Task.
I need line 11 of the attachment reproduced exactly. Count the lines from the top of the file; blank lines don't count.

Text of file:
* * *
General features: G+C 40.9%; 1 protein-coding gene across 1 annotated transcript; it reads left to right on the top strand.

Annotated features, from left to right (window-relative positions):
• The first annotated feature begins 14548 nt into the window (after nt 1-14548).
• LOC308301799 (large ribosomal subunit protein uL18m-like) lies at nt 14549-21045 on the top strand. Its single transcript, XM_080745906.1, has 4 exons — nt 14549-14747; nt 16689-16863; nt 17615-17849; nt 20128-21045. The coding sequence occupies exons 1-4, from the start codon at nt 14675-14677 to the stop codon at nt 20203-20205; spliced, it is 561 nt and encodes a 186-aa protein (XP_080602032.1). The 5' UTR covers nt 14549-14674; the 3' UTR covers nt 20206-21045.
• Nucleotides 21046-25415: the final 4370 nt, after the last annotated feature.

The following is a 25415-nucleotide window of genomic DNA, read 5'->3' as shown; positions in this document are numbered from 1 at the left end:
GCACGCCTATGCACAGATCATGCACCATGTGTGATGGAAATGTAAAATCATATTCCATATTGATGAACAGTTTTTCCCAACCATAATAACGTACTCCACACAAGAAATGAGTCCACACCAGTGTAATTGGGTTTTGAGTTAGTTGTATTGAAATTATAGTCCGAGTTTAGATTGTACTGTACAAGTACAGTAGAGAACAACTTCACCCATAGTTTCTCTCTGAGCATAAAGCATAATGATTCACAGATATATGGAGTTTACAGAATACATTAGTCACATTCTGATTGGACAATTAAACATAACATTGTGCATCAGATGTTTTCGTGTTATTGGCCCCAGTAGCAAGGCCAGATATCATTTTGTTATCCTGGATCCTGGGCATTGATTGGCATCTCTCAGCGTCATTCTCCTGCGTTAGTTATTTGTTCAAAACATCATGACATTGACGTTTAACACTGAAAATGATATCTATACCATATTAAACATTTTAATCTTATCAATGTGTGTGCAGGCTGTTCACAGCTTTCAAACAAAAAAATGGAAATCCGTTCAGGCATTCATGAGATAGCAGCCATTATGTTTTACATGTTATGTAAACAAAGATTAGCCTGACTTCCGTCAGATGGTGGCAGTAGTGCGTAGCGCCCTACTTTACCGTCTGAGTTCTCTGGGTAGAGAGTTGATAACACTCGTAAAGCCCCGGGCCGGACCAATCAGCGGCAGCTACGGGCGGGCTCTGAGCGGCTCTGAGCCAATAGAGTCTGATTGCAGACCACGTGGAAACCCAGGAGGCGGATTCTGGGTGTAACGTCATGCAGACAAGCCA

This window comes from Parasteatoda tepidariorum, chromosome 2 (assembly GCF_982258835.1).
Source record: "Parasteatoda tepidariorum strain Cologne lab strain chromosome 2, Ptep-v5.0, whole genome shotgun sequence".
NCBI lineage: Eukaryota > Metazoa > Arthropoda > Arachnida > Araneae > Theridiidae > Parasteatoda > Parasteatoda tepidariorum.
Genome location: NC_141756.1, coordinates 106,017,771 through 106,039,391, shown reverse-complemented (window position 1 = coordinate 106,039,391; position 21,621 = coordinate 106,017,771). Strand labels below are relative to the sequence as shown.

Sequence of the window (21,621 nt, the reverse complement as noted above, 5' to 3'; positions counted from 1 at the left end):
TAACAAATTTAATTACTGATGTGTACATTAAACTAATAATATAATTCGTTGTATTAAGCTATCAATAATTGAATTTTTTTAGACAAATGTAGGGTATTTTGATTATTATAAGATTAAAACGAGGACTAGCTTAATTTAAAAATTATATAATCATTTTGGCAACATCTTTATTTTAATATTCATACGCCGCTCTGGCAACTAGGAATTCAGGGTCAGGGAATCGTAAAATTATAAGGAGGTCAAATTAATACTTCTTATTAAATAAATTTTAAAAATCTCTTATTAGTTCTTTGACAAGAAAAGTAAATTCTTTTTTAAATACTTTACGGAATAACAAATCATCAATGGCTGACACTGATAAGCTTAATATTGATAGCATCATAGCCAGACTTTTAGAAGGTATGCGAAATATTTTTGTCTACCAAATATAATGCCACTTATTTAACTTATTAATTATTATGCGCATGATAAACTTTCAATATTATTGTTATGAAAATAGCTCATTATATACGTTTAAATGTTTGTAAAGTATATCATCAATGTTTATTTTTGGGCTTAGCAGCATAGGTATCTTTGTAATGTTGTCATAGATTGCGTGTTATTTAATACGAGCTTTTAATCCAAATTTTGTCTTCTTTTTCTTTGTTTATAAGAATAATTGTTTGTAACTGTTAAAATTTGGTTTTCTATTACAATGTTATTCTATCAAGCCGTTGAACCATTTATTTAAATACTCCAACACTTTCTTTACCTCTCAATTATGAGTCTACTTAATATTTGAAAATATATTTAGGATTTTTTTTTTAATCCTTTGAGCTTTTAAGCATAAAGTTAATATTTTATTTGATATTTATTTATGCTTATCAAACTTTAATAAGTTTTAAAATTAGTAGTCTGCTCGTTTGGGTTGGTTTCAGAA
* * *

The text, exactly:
Genome location: NC_141756.1, coordinates 106,017,771 through 106,039,391, shown reverse-complemented (window position 1 = coordinate 106,039,391; position 21,621 = coordinate 106,017,771). Strand labels below are relative to the sequence as shown.